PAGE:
Syrian President Bashar Al Assad Image Credit: AP

Clearly a great human tragedy is unfolding before our eyes in Syria. As we follow the daily carnage and massacres, we have become numb and helpless in preventing the atrocities in Syria today. The frustration is growing. After 15 months of a brutal crackdown to crush a popular uprising that started peacefully, and after more than 13,000 dead and tens of thousands injured, missing and detained, things are deteriorating rapidly, with dire consequences for the region.

Clearly there doesn’t seem to be any easy solution — or scope for military intervention — at this point in the country. Admittedly, Syria is not Libya or Yemen. It is much more complex and a tougher nut to crack. There is lack of Arab and international unanimity, the opposition is fragmented and there is no safe zone like Benghazi. Damascus and Aleppo have still not fully joined the revolution. Moreover, the regime is more entrenched and relies on sectarian and divisive elements in society, with clear support and backing from Iran, China and Russia. These countries say their position is “a matter of principle” to guard against instability, not to support President Bashar Al Assad. Russia has indicated lately that it would accept a change of leadership in Syria provided it represents the will of all Syrians and is not imposed from outside.

At the UN, a resurgent Russia along with its ally China have vetoed two UN Security Council resolutions condemning the Syrian regime’s crackdown on the opposition and demonstrators. It is a pity that human tragedies are allowed to unfold as a result of jockeying for power and the cold war mentality. Russia’s dream is to be a mover and shaker in the region, propping up its ally, who kills his own people using Russian weapons and support. It is unfortunate that Russia and China are entertaining such a stance to show they matter and can influence events in the region and play hard ball.

Everyone needs to stop dancing with the dictators. That includes those Arab countries that continue to sit on the fence and the international community that is still in a state of denial. There is a naïve belief in Kofi Annan’s defunct plan. Even Annan seems at a loss, warning of a civil war that will have regional ramifications. Annan, who sees his six-point plan going nowhere, and laments the lack of implementation of his plan, argued that “Everyone is looking for a solution; some say the plan may be dead. Is the problem the plan or its implementation? If it’s implementation, how do we get action on that?” But Annan the diplomat failed to point the finger at the culprit — the Syrian regime and its cronies and thugs who are rendering his plan dysfunctional.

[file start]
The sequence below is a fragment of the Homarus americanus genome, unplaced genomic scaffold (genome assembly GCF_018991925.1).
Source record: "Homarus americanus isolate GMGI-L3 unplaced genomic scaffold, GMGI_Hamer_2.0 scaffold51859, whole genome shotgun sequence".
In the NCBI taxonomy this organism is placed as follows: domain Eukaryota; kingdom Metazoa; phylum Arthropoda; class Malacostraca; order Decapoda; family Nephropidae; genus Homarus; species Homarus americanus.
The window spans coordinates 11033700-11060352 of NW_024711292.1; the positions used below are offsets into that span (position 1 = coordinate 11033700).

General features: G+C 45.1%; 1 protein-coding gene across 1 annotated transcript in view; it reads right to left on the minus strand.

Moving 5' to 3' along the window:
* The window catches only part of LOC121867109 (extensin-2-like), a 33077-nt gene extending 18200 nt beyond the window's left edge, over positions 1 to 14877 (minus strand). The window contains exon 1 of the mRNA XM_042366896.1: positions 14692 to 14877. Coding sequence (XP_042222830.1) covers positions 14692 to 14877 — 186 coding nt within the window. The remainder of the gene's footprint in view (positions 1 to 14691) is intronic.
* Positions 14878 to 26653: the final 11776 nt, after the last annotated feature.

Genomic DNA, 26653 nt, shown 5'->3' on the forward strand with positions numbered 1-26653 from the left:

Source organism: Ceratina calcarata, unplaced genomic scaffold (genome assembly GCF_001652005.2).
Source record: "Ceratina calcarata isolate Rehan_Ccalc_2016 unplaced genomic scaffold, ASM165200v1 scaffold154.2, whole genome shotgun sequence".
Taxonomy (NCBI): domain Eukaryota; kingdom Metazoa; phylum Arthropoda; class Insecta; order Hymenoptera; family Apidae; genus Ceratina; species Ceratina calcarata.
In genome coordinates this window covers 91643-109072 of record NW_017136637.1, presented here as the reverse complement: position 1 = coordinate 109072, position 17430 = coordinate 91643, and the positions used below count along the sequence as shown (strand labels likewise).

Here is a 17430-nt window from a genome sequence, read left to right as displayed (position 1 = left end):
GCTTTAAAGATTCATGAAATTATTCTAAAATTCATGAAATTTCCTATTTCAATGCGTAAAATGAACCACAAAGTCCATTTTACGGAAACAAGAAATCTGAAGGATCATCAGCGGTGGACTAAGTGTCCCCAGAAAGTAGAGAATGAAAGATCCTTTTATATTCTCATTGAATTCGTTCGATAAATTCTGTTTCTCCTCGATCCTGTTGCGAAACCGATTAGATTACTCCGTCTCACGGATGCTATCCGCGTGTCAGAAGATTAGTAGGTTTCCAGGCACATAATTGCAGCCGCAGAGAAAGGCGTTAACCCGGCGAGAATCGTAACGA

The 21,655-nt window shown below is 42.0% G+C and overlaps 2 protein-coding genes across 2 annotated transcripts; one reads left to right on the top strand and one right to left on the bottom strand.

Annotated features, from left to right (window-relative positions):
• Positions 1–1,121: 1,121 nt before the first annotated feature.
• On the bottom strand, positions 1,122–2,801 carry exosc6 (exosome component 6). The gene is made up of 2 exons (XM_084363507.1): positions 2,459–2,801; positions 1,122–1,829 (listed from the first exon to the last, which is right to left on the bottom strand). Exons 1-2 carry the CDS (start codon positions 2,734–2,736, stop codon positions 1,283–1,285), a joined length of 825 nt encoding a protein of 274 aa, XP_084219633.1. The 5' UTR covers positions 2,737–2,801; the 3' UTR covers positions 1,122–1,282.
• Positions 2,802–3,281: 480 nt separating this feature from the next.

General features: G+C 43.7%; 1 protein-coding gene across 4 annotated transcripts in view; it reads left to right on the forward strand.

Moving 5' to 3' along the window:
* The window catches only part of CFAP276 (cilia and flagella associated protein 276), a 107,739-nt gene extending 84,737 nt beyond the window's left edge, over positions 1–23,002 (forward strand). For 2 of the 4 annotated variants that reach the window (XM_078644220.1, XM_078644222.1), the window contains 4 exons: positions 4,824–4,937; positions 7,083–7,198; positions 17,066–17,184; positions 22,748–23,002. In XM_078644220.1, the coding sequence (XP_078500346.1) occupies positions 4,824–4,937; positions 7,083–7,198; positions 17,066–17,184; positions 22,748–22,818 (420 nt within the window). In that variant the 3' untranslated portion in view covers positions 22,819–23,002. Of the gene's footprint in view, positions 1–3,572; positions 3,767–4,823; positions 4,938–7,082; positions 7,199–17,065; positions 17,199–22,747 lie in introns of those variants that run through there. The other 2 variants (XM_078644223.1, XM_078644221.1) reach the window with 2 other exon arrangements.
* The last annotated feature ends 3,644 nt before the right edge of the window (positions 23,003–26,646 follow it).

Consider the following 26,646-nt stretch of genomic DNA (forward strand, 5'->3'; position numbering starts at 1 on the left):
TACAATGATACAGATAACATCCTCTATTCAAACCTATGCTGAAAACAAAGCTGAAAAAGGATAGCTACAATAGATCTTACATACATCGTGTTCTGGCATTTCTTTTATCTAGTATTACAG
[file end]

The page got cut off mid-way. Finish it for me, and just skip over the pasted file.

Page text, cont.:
Now the talk is about tinkering with the “dead plan”, forming a contact group with countries that could exert leverage on Syria — Iran and Russia.

What is so tragic is how the situation in Syria before the eyes of everyone, including the UN observers, is spiralling out of control. Syrians, Arabs and the world community used to count and keep daily tally of those who were shot and killed and the numbers kept going up. Now with the use of heavy weapons, artillery, missiles, even helicopter gun-ships in villages and towns, we are counting along with the UN mission in Syria the number of massacres perpetrated by a regime. It is killing, butchering and burning children, women and men in their homes. Two gruesome massacres took place over the

past few weeks, wherein about 200 innocent civilians were butchered, killed and maimed in mainly Sunni villages of Al Houla near Homs and Al Qubeir, both in central Syria. The UN spokesman gave a chilling account of the massacre: “Inside some of the houses, blood was visible across the walls and floors. Fire was still burning outside houses and there was a strong stench of burnt flesh.” The UN observers report seeing “armoured vehicle tracks around the village of Al Qubeir and homes that were damaged by rockets, grenades and various weapons. Terrorists, if we are to buy the Syrian regime’s far-fetched story, do not have armoured vehicles or missiles. The Syrian regime keeps unconvincingly, peddling a worn out claim, blaming “armed terrorists” for carrying out these massacres, Al Assad himself said even beasts won’t commit such crimes!

The international community is once again repeating the tragedies we witnessed in Rwanda and Bosnia, by succumbing to global rivalry and power politics. There is a need to translate this outrage against the escalating carnage and crimes against humanity into action. There is a need to document these atrocities, name the perpetrators and hold them accountable and issue warrants for their arrest by the International Criminal Court. The time has come to establish security zones, arm the Free Syrian Army, hit the regime with more crippling sanctions and work on bringing the Russians and Chinese on board to live up to their moral obligations and stop the bloodshed in Syria.

The international community and Arab countries have to speak in one voice for Al Assad to step down and come up with practical solution to save the Syrian people from a grim future, where many will wish to die before they are captured and tortured and bludgeoned to death. Syria today shames everyone. The inaction is unacceptable and staining the whole civilised world. Such atrocities should not be sanctioned or allowed to continue in the 21st century. Inaction is tantamount to sanctioning the killings by the butchers who are killing innocent children, women and men before our eyes. It is about time for the Arabs, Iranians, Russians, Chinese, the international community, UN chief Ban Ki-moon and Annan to stop dancing with the butchers and the dictators.

Professor Abdullah Al Shayji is the Chairman of the Political Science Department, Kuwait University. You can follow him on Twitter at www.twitter.com/docshayji